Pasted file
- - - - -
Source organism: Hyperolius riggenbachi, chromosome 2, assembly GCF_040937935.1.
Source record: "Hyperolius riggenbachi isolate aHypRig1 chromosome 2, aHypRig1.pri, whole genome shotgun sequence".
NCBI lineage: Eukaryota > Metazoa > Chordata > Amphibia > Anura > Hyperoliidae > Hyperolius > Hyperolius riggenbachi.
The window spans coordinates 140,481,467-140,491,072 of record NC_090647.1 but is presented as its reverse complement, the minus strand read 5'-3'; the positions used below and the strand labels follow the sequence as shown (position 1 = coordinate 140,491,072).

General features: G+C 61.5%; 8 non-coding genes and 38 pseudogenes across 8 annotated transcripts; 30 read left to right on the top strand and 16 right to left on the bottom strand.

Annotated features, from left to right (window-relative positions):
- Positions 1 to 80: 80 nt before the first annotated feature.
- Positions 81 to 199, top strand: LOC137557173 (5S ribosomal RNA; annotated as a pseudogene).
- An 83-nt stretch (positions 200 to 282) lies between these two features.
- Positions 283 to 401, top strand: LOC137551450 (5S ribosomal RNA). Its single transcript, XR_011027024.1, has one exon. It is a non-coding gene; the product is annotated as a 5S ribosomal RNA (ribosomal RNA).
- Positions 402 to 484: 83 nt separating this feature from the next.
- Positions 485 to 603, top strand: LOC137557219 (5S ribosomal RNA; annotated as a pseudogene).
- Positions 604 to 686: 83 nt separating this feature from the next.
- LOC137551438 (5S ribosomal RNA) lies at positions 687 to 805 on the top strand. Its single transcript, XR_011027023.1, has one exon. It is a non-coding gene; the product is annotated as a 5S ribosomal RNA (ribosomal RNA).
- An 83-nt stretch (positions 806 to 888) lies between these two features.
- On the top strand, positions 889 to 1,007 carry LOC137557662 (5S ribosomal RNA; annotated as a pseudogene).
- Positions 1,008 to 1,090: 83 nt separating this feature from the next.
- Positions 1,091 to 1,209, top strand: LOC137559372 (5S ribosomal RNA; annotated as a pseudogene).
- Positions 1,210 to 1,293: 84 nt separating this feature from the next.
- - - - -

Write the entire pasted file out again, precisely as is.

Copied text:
Source organism: Hyperolius riggenbachi, chromosome 2, assembly GCF_040937935.1.
Source record: "Hyperolius riggenbachi isolate aHypRig1 chromosome 2, aHypRig1.pri, whole genome shotgun sequence".
NCBI lineage: Eukaryota > Metazoa > Chordata > Amphibia > Anura > Hyperoliidae > Hyperolius > Hyperolius riggenbachi.
The window spans coordinates 140,481,467-140,491,072 of record NC_090647.1 but is presented as its reverse complement, the minus strand read 5'-3'; the positions used below and the strand labels follow the sequence as shown (position 1 = coordinate 140,491,072).

General features: G+C 61.5%; 8 non-coding genes and 38 pseudogenes across 8 annotated transcripts; 30 read left to right on the top strand and 16 right to left on the bottom strand.

Annotated features, from left to right (window-relative positions):
- Positions 1 to 80: 80 nt before the first annotated feature.
- Positions 81 to 199, top strand: LOC137557173 (5S ribosomal RNA; annotated as a pseudogene).
- An 83-nt stretch (positions 200 to 282) lies between these two features.
- Positions 283 to 401, top strand: LOC137551450 (5S ribosomal RNA). Its single transcript, XR_011027024.1, has one exon. It is a non-coding gene; the product is annotated as a 5S ribosomal RNA (ribosomal RNA).
- Positions 402 to 484: 83 nt separating this feature from the next.
- Positions 485 to 603, top strand: LOC137557219 (5S ribosomal RNA; annotated as a pseudogene).
- Positions 604 to 686: 83 nt separating this feature from the next.
- LOC137551438 (5S ribosomal RNA) lies at positions 687 to 805 on the top strand. Its single transcript, XR_011027023.1, has one exon. It is a non-coding gene; the product is annotated as a 5S ribosomal RNA (ribosomal RNA).
- An 83-nt stretch (positions 806 to 888) lies between these two features.
- On the top strand, positions 889 to 1,007 carry LOC137557662 (5S ribosomal RNA; annotated as a pseudogene).
- Positions 1,008 to 1,090: 83 nt separating this feature from the next.
- Positions 1,091 to 1,209, top strand: LOC137559372 (5S ribosomal RNA; annotated as a pseudogene).
- Positions 1,210 to 1,293: 84 nt separating this feature from the next.